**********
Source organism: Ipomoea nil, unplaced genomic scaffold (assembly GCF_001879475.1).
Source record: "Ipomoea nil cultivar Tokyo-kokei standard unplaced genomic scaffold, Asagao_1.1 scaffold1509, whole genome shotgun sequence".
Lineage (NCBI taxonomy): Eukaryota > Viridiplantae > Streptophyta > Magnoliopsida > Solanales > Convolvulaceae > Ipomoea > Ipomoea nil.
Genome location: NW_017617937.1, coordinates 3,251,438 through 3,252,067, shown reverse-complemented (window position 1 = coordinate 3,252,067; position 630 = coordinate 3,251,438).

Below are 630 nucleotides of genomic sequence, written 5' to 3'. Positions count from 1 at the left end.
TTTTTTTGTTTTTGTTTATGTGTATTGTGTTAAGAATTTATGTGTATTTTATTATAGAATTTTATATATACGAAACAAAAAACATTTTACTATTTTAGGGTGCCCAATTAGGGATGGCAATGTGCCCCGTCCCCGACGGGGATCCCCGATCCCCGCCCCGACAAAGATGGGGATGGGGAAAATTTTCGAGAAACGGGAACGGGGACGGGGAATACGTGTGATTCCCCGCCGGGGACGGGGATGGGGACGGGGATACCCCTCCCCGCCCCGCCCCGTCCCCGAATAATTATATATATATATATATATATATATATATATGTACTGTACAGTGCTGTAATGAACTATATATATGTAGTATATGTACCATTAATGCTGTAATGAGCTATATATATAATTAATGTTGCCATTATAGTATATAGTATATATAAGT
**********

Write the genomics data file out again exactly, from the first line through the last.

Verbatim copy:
Source organism: Ipomoea nil, unplaced genomic scaffold (assembly GCF_001879475.1).
Source record: "Ipomoea nil cultivar Tokyo-kokei standard unplaced genomic scaffold, Asagao_1.1 scaffold1509, whole genome shotgun sequence".
Lineage (NCBI taxonomy): Eukaryota > Viridiplantae > Streptophyta > Magnoliopsida > Solanales > Convolvulaceae > Ipomoea > Ipomoea nil.
Genome location: NW_017617937.1, coordinates 3,251,438 through 3,252,067, shown reverse-complemented (window position 1 = coordinate 3,252,067; position 630 = coordinate 3,251,438).

Below are 630 nucleotides of genomic sequence, written 5' to 3'. Positions count from 1 at the left end.
TTTTTTTGTTTTTGTTTATGTGTATTGTGTTAAGAATTTATGTGTATTTTATTATAGAATTTTATATATACGAAACAAAAAACATTTTACTATTTTAGGGTGCCCAATTAGGGATGGCAATGTGCCCCGTCCCCGACGGGGATCCCCGATCCCCGCCCCGACAAAGATGGGGATGGGGAAAATTTTCGAGAAACGGGAACGGGGACGGGGAATACGTGTGATTCCCCGCCGGGGACGGGGATGGGGACGGGGATACCCCTCCCCGCCCCGCCCCGTCCCCGAATAATTATATATATATATATATATATATATATATATGTACTGTACAGTGCTGTAATGAACTATATATATGTAGTATATGTACCATTAATGCTGTAATGAGCTATATATATAATTAATGTTGCCATTATAGTATATAGTATATATAAGT